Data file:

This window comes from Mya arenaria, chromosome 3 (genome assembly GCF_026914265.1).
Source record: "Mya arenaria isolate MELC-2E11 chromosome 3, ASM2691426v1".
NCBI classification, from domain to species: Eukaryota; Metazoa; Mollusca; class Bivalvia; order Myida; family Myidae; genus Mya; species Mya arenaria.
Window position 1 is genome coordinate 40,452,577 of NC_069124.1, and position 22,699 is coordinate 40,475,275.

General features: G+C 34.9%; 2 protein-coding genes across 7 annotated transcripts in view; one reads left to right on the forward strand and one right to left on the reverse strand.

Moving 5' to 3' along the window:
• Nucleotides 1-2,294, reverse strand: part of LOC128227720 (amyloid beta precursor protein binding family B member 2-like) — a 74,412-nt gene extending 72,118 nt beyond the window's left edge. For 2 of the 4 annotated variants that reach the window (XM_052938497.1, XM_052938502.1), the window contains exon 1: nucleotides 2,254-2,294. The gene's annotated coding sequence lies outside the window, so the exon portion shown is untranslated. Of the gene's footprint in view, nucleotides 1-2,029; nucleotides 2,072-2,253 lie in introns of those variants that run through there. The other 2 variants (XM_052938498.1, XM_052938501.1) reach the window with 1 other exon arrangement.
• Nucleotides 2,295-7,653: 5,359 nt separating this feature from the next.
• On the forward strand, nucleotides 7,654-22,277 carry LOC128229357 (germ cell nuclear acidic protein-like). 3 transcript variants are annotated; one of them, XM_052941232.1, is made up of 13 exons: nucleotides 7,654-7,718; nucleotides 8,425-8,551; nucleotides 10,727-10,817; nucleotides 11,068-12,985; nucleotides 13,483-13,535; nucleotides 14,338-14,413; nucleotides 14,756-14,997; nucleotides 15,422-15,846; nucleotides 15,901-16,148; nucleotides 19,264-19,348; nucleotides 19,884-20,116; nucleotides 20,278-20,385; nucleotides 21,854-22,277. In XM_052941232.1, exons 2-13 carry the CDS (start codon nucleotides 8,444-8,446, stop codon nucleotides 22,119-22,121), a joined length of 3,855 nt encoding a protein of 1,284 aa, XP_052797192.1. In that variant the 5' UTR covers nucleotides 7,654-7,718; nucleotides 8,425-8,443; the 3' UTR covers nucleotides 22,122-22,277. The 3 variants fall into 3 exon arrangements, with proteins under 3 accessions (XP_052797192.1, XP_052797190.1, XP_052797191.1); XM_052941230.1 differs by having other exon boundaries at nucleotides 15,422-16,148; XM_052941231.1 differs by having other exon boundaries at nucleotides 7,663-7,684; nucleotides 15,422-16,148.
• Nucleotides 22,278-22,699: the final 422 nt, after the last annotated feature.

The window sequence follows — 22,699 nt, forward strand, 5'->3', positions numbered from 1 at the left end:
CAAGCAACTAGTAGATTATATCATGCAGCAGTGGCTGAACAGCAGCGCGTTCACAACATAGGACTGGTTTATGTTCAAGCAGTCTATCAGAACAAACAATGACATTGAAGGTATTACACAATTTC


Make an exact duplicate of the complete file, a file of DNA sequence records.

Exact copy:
This window comes from Mya arenaria, chromosome 3 (genome assembly GCF_026914265.1).
Source record: "Mya arenaria isolate MELC-2E11 chromosome 3, ASM2691426v1".
NCBI classification, from domain to species: Eukaryota; Metazoa; Mollusca; class Bivalvia; order Myida; family Myidae; genus Mya; species Mya arenaria.
Window position 1 is genome coordinate 40,452,577 of NC_069124.1, and position 22,699 is coordinate 40,475,275.

General features: G+C 34.9%; 2 protein-coding genes across 7 annotated transcripts in view; one reads left to right on the forward strand and one right to left on the reverse strand.

Moving 5' to 3' along the window:
• Nucleotides 1-2,294, reverse strand: part of LOC128227720 (amyloid beta precursor protein binding family B member 2-like) — a 74,412-nt gene extending 72,118 nt beyond the window's left edge. For 2 of the 4 annotated variants that reach the window (XM_052938497.1, XM_052938502.1), the window contains exon 1: nucleotides 2,254-2,294. The gene's annotated coding sequence lies outside the window, so the exon portion shown is untranslated. Of the gene's footprint in view, nucleotides 1-2,029; nucleotides 2,072-2,253 lie in introns of those variants that run through there. The other 2 variants (XM_052938498.1, XM_052938501.1) reach the window with 1 other exon arrangement.
• Nucleotides 2,295-7,653: 5,359 nt separating this feature from the next.
• On the forward strand, nucleotides 7,654-22,277 carry LOC128229357 (germ cell nuclear acidic protein-like). 3 transcript variants are annotated; one of them, XM_052941232.1, is made up of 13 exons: nucleotides 7,654-7,718; nucleotides 8,425-8,551; nucleotides 10,727-10,817; nucleotides 11,068-12,985; nucleotides 13,483-13,535; nucleotides 14,338-14,413; nucleotides 14,756-14,997; nucleotides 15,422-15,846; nucleotides 15,901-16,148; nucleotides 19,264-19,348; nucleotides 19,884-20,116; nucleotides 20,278-20,385; nucleotides 21,854-22,277. In XM_052941232.1, exons 2-13 carry the CDS (start codon nucleotides 8,444-8,446, stop codon nucleotides 22,119-22,121), a joined length of 3,855 nt encoding a protein of 1,284 aa, XP_052797192.1. In that variant the 5' UTR covers nucleotides 7,654-7,718; nucleotides 8,425-8,443; the 3' UTR covers nucleotides 22,122-22,277. The 3 variants fall into 3 exon arrangements, with proteins under 3 accessions (XP_052797192.1, XP_052797190.1, XP_052797191.1); XM_052941230.1 differs by having other exon boundaries at nucleotides 15,422-16,148; XM_052941231.1 differs by having other exon boundaries at nucleotides 7,663-7,684; nucleotides 15,422-16,148.
• Nucleotides 22,278-22,699: the final 422 nt, after the last annotated feature.

The window sequence follows — 22,699 nt, forward strand, 5'->3', positions numbered from 1 at the left end:
CAAGCAACTAGTAGATTATATCATGCAGCAGTGGCTGAACAGCAGCGCGTTCACAACATAGGACTGGTTTATGTTCAAGCAGTCTATCAGAACAAACAATGACATTGAAGGTATTACACAATTTC